Nothing to keep you up at night like taxes.
I had to file an extension this year. But five days before my appointment with my tax accountant, I still hadn’t fully compiled all of the information I needed. Though I am generally a sound sleeper, I kept waking up at 3 a.m., worrying about all the work still ahead of me, not knowing whether I would be able to afford the result. There I would lie, tossing, turning, fretting, thinking of the piles of paper all over my office floor that I had yet to sort: receipts, credit card statements, mileage notes. Would it all save me from a huge tax bill or would I owe? It was only after my meeting with the accountant that I was able to let go of most of that stress and #sleep through the night again.
Whether it’s taxes, credit card debt, or combining incomes with a new partner, we’ve all been there. We’ve all struggled with some financial challenge that keeps us up at night, turning even the best of sleepers into dazed insomniacs. In fact, an American Psychological Association survey says #money is the leading cause of stress for Americans.
Here are some #sleep solutions from a few experts who weigh in on financial concerns and how to start solving them so we can get the Zzz’s we deserve.
Credit Card Debt
Credit card debt will definitely keep you up at night. Deacon Hayes, a financial coach who offers advice on his website [WellKeptWallet.com, says he and his wife spent many a sleepless night when they first married and found themselves saddled with $52,000 in debt. With a hard-nosed plan, they eliminated their debit within 18 months and the couple now lives debt-free.
Hayes’s sleep solution? List out all the debt you’ve accumulated, from the smallest to the largest, and focus on paying off the lowest amount first. That keeps you from being overwhelmed by the big picture, while also giving you the confidence and motivation to tackle the next in line. It’s a shortcut to some much needed peace of mind.
A car is literally the vehicle that transports you between the most important parts of your day. Most of us need a car for everything from getting to work to taking the kids to school, to buying groceries. Car problems can significantly impair our ability to function. And when it’s a costly repair, like replacing the transmission, that can be doubly daunting.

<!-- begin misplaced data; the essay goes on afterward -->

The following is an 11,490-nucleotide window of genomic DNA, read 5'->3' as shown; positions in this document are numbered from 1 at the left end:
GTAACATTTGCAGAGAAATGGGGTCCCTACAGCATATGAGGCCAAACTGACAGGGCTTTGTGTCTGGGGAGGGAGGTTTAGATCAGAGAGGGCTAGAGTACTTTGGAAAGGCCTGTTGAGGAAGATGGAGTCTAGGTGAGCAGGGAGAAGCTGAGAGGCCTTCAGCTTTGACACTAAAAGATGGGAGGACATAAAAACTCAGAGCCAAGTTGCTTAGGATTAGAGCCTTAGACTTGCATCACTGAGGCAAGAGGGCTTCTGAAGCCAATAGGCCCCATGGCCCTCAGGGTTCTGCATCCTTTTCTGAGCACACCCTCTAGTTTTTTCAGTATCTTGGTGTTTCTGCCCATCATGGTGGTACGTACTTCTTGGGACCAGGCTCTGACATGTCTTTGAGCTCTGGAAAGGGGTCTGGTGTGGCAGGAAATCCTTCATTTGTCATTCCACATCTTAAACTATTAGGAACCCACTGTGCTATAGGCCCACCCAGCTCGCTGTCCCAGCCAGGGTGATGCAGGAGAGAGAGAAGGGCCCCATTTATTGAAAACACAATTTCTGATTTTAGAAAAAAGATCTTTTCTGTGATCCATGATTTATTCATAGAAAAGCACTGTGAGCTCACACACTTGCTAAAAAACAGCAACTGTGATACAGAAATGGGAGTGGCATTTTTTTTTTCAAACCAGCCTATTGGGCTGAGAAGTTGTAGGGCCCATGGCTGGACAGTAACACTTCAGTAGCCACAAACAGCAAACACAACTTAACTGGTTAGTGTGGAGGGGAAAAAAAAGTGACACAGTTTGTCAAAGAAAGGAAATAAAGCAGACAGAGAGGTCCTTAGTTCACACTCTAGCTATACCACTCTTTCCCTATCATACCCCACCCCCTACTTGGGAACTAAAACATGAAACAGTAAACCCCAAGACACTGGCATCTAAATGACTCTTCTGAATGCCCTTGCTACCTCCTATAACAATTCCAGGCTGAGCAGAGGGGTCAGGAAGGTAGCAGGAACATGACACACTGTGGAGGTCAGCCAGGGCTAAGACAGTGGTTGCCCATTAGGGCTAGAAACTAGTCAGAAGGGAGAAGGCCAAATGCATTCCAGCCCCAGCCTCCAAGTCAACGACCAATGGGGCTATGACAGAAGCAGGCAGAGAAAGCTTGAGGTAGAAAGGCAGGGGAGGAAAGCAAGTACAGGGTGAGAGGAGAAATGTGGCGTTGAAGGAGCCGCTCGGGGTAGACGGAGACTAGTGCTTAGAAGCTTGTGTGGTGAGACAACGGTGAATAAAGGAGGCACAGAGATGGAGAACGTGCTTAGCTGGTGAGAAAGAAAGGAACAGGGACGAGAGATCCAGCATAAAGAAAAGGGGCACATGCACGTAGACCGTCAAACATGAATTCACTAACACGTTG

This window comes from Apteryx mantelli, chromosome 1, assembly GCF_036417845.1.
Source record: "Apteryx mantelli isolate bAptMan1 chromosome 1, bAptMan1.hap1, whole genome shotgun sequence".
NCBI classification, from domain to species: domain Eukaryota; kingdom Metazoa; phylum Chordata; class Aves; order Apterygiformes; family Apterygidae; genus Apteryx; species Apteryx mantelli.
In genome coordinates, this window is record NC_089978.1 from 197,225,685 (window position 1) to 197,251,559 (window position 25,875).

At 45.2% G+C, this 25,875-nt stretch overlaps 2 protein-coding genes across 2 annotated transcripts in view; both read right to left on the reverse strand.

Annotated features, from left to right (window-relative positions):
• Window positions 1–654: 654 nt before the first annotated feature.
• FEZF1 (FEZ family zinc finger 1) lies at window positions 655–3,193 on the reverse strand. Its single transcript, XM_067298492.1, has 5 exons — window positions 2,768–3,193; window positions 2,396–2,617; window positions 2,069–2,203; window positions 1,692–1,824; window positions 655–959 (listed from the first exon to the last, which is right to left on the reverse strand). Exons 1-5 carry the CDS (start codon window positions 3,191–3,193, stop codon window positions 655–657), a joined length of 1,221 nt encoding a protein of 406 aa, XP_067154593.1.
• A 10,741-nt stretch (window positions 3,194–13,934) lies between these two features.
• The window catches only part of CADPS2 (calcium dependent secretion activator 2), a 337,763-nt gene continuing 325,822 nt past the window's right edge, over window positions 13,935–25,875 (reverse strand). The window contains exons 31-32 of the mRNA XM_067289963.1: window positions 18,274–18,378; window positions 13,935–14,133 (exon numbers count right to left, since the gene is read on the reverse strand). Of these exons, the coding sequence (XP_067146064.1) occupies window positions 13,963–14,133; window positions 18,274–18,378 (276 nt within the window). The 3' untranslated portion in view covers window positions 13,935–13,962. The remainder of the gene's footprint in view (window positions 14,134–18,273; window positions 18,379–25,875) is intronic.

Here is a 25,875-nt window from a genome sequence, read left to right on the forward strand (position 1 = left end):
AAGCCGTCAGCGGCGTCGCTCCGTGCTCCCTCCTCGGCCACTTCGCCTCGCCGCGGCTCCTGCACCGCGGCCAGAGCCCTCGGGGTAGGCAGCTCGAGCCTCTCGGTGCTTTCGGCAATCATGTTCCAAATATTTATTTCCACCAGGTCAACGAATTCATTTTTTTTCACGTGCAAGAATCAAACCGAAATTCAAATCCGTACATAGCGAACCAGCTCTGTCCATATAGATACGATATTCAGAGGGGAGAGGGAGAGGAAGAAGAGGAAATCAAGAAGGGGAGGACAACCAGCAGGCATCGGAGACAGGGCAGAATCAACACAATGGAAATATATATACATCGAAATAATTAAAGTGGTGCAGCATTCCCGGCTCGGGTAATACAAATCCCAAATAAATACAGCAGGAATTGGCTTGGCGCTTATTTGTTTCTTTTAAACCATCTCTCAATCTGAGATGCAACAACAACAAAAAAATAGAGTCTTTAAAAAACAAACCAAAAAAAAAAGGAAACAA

Hayes’s solution? Start creating that emergency fund today with a goal to reach $1,000. Find a place in your budget where you can decrease an expense by $100, for example, forego premium cable for regular cable. This will kickstart what Hayes calls the “starter” fund. Keep adding $100 into the account until it’s fully funded. The next time you find yourself heading to the auto mechanic, you won’t lose sleep over this one; you’ll be prepared.
Holiday Expenses or Gifts
Being blessed with a big or even a small family comes with expectations that can be challenging even to the most generous of us. When you can’t afford to buy all of your relatives the gifts they requested, or host the proper party, holidays and birthdays can switch from warm, happy occasions into sources of real stress.
Hayes suggests creating a “countdown” fund several months before the big event. That’s where you decide—well in advance—how much you plan to spend, and then determine how much per month to set aside to meet that goal. With this type of fund (or funds) factored into your actual budget, you will be less likely to overspend. You’ll also eliminate the concern that keeps you awake at night.
In addition to the meeting of soulmates, marriage is the meeting of two bank accounts. But when two people marry or otherwise combine their finances, it can be hugely challenging, especially if they don’t communicate clearly how the money will be saved, shared and spent. The tension caused by that combined money and differing expectations can lead to sleepless—or moody—nights.
Cynthia Fick, an investment advisor and author of a new book called The Sisterhood of Money: The Art of Creating Wealth from Your Heart, says you can avoid that “cash-induced conflict” by listening to each other’s thoughts about finances, acting as a team, talking before a crisis develops, and being open to seeking outside financial advice if the conflict persists.